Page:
Americans don’t do authenticity well
– Angry Anderson
The thing that stood out for me last year was that the people, brands and organisations that had extraordinary success in 2015, were the ones who delivered on Authenticity.
The ubiquity of celebrity, meaningless content, and hypocrisy at all levels, has led to a strong disillusionment for many people in the established norms. There has been a notable shift from many consumers to those people, performers, companies, events and organisations that shared themselves, walked the talk, did what they promised, and connected with us on some real credible and authentic level.
Jennifer Lawrence is now the biggest female star in Hollywood. Finally an actress who burps, farts, falls over, swears and tells it like it is…her roles are honest, real characters that audiences fall in love with, but off screen she is the anti celebrity who bucks the system (or at least plays with the system!). It’s the realness that people connect with – you can’t fake that.
Whilst she has been much talked about already, Adele had the biggest smash album of the decade with her November release of “25”. It could end up being the biggest selling album of all time. Is it that good an album? No way! The actual album is not that ground breaking or necessarily incredibly great…. but, it is the whole real package we buy.
Adele refused to put out the first version of the album she put together some two years ago. Her producer Rick Rubin said it felt pale and asked if this was the best she had to give. She realised she had rushed it, and buckled to the pressure to churn a new album, trashed the album, went back to the drawing board, and let the new album come through her true life experiences. “Some songs are not f…….g not good enough and I think that’s where a lot of people go wrong thinking that people will buy any old shit from you”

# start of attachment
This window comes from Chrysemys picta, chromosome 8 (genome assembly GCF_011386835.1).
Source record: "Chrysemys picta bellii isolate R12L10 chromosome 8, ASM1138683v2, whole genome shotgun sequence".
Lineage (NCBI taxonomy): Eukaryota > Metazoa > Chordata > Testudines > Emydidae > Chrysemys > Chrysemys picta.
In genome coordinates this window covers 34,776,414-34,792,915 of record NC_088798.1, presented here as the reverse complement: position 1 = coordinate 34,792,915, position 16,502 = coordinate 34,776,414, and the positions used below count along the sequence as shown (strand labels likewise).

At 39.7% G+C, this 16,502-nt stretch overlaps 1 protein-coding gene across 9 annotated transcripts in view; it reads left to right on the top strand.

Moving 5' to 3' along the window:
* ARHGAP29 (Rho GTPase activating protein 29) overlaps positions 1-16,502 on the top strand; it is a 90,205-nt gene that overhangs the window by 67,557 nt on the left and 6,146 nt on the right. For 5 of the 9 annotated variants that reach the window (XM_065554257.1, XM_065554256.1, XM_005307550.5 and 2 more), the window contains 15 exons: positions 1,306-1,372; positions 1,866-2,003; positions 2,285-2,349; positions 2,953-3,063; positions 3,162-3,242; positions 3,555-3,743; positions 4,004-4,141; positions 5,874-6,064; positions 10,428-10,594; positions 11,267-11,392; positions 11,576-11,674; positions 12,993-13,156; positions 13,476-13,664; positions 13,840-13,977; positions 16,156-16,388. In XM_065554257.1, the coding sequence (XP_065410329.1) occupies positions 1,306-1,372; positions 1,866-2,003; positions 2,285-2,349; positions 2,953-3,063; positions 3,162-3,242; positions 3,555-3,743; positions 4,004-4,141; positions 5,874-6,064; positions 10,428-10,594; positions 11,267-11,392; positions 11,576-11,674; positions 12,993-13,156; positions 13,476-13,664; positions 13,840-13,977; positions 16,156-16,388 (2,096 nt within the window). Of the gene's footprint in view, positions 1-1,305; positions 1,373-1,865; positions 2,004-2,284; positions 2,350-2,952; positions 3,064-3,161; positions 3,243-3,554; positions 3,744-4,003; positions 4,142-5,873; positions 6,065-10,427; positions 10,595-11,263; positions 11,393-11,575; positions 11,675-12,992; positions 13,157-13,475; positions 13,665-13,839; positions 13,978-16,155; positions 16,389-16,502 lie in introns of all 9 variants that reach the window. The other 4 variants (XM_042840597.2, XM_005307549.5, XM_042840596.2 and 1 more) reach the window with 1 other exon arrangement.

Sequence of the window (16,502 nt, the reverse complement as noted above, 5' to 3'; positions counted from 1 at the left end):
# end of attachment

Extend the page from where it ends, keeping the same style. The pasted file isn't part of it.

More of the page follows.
And have you seen her since its release, on the promo trail, Adele when interviewed tells us about crying, getting drunk, being stupid with her friends, the pain and struggle of motherhood, and the fact she rejects celebrity because its not the world to raise her child in. This is a real woman who speaks from the heart. Imagine the realisation that the whole album just wasn’t good enough and having to dig deep to find the real stuff.
Brands can learn a lot from people like this …already some of the brands Australians love for walking the talk like Google, Carmen’s food, Bega Cheese, Bunnings, Vittoria Coffee, Apple and many more have discovered that being more real, not overhyping, and connecting on some kind of authentic level makes commercial sense as well.
In a world of beige 10 second repetitive sound bites, the fake smile and the Kardashians, many of us are crying out for things that are more authentic. Things they can feel are true.
Personal authenticity is about expressing who you truly are, not what you think people want to hear. Saying what you really think and making decisions that are true to your inner compass. And the road of being authentic is not always an easy one. Many people don’t want to hear how you really feel and, you can lose friends. But those that are with you, will love you for it. Authenticity and opening up makes you vulnerable to those around you, but that vulnerability can bring you closer than ever either to those around you or for a brand, closer to your consumers.
– Sean Pickwell